I have never understood the venom hurled at Gwyneth Paltrow, by the press and bloggers alike. Since she started her lifestyle site, Goop, not a month has gone by without some critic feeling compelled to ridicule her or just be plain mean. Gwyneth happens to be beautiful, talented ad comes across as a decent human being. And no, she doesn’t quite live the life the rest of us do, but so what if most of the vacation suggestions to be found on Goop require a platinum card and most of the fashion on sale is beyond my reach? The woman has style and I sometimes draw some inspiration the same way I do from Vogue – I won’t buy St. Laurent but it can give me ideas. And, this week, I found a couple of interesting things on Goop I felt worthy of a share.
Always looking for some interesting and light cocktails as an alternative to my beloved Campari and Soda, I came across this Watermelon Margarita, courtesy of Goop. On the first evening of real heat, I bought my first watermelon, blended it and made a batch. Then I enjoyed it on the patio, with some grilled chicken and the setting sun. It is rather sweet so you might want to tone down the agave syrup. Alternatively, if you have access to fresh guava, I can see guavas being a worthy stand-in for watermelon and lending more acidity to the overall drink.
Whirl three cups of seedless watermelon in a blender and strain.
Combine 1/4 cup of agave syrup and a 1/4 cup of water and heat gently on the stove until the agave is dissolved.
Combine watermelon juice, agave syrup, 3/4 cup of tequila and the juice of two limes. Stir, refrigerate and serve when really cold.
Romantic relationships: we seek them, we want them, we pine for them, we end up getting them and, more often than not, we screw them up. Often we are attracted to the wrong traits and don’t realize the mess we are in until we are knee-deep in it. In this article, psychiatrists Robin Berman and Sonya Rasminsky, break down the advantages of being with an emotionally grown-up partner and how we can behave as grown-us. Most of us will recognize nasty habits we (or our partner) display, and will find some practical suggestions on how to break them. All very common sense and yet, it very often eludes us. Read the whole article here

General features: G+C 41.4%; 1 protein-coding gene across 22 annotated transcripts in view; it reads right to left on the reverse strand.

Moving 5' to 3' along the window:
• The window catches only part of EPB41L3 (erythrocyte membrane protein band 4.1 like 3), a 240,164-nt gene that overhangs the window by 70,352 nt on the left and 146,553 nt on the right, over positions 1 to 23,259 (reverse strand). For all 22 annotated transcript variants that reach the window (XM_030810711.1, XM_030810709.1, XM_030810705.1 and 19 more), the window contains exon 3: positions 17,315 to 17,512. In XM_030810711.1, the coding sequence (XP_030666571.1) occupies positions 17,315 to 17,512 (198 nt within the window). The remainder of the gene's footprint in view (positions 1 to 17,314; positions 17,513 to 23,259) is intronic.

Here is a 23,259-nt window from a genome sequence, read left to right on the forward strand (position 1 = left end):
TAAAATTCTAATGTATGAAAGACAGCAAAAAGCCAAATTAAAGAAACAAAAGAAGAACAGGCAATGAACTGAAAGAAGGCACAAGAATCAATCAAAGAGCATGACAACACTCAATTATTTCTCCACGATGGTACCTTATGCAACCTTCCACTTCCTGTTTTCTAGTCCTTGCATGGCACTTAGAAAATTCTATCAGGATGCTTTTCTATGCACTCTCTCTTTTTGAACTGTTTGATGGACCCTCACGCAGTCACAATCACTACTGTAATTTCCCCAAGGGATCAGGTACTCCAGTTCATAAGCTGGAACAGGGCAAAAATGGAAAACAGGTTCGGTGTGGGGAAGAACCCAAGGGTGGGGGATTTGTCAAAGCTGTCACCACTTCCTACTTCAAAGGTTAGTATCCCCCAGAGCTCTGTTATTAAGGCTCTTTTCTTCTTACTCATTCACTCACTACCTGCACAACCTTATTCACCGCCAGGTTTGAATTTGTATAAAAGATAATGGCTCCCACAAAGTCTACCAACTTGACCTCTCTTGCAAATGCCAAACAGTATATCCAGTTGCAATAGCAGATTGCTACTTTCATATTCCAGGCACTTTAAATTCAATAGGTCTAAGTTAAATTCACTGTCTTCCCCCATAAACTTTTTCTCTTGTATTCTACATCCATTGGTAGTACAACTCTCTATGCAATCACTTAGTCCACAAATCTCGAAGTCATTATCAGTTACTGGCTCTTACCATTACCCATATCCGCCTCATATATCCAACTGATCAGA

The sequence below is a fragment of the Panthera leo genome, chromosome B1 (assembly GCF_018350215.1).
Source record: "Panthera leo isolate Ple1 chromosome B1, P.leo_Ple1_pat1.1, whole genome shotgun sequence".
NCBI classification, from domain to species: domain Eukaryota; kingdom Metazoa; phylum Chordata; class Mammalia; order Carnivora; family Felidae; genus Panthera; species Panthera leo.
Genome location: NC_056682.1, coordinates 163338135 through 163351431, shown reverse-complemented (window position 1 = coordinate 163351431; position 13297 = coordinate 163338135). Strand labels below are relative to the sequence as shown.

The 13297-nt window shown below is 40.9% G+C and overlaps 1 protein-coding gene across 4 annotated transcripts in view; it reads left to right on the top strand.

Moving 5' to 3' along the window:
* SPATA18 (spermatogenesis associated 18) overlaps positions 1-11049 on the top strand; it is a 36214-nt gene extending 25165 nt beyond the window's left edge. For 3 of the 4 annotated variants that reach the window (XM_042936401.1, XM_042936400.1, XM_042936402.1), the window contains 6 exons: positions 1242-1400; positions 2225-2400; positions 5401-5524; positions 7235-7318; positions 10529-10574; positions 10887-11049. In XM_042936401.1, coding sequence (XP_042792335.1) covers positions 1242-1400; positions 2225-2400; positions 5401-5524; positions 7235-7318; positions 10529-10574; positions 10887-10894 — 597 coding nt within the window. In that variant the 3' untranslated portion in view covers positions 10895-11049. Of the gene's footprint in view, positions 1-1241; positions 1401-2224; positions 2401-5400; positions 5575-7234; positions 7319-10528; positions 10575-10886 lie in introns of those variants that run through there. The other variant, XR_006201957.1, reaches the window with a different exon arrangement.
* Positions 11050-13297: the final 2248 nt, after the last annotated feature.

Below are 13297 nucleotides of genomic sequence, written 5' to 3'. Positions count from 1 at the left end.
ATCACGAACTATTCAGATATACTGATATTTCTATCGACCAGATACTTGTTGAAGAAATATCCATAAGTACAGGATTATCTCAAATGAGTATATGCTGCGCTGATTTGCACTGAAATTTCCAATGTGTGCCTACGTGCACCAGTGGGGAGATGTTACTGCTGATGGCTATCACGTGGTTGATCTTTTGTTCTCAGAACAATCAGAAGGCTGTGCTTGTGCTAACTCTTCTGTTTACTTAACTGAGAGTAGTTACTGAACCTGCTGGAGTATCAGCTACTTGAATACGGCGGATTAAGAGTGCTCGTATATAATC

Elizabeth Gilbert knows a thing or two about compulsion when it comes to men. Whether you read “Eat, Pray, Love” or not, and whether you are fan or simply detested the book, this short piece Gilbert wrote for the New York Times Magazine on her addiction to men and how she broke free of it, struck me for its honesty. Her memoir started with the break-up of her marriage, and she only hinted at this compulsion: it was very courageous of her to share it in such detail.
Mark Bradford is an African-American Los Angeleno artist who grew up around South Central, at the time of the riots. Raised by a single mom, his childhood was better than most underprivileged kids’ but he was still a witness to the divide between blacks and whites and, once grown up and on the way to becoming an established visual artist, Bradford poured his consciousness and his activism into his work. His pieces are large and can take years to complete. Bradford’s new work is currently on show at the Hammer Museum : I love his complex layering, which is as much about taking away as it is about adding.
The words “legally blind” and “photographer” might sound odd used in the same sentence. Yet, Tammy Ruggles, afflicted by retinitis pigmentosa (a progressive disease that leads to blindness) is legally blind but able to take striking photographs. It wasn’t until she had to abandon her job as a social worker because she could no longer drive that she thought of becoming a photographer. Still able to discern shapes and shadows, Tammy’s work is all in black and white as high contrast is what she can see best. Mary takes hundreds of photos, trusting what she can barely intuit, and then she transfers them to a computer where she can better see them, close up: most are discarded but what is left is precious. And beautiful. Not to mention inspiring. I found the story through Austin Kleon and you can read about Tammy’s journey here.
Images of Mark Bradford’s work copyright by the artist and taken by C&S
Images of Tammy Ruggles’ photography copyright by the artist and courtesy of Vox